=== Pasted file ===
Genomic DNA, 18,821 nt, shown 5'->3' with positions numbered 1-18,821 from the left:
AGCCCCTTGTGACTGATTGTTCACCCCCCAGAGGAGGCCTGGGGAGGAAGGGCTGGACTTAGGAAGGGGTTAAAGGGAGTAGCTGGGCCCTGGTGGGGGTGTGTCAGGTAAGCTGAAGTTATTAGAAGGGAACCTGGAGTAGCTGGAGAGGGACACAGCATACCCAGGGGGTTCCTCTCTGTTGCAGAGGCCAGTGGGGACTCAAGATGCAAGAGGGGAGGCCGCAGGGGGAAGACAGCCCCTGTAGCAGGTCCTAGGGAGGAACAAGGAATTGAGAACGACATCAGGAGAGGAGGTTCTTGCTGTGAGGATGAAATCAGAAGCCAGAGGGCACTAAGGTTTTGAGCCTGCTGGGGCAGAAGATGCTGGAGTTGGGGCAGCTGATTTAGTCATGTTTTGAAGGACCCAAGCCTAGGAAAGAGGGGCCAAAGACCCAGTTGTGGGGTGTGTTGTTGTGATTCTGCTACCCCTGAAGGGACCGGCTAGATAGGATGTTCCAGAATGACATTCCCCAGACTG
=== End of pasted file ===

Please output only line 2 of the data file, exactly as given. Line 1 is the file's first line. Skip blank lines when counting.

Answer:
AGCCCCTTGTGACTGATTGTTCACCCCCCAGAGGAGGCCTGGGGAGGAAGGGCTGGACTTAGGAAGGGGTTAAAGGGAGTAGCTGGGCCCTGGTGGGGGTGTGTCAGGTAAGCTGAAGTTATTAGAAGGGAACCTGGAGTAGCTGGAGAGGGACACAGCATACCCAGGGGGTTCCTCTCTGTTGCAGAGGCCAGTGGGGACTCAAGATGCAAGAGGGGAGGCCGCAGGGGGAAGACAGCCCCTGTAGCAGGTCCTAGGGAGGAACAAGGAATTGAGAACGACATCAGGAGAGGAGGTTCTTGCTGTGAGGATGAAATCAGAAGCCAGAGGGCACTAAGGTTTTGAGCCTGCTGGGGCAGAAGATGCTGGAGTTGGGGCAGCTGATTTAGTCATGTTTTGAAGGACCCAAGCCTAGGAAAGAGGGGCCAAAGACCCAGTTGTGGGGTGTGTTGTTGTGATTCTGCTACCCCTGAAGGGACCGGCTAGATAGGATGTTCCAGAATGACATTCCCCAGACTG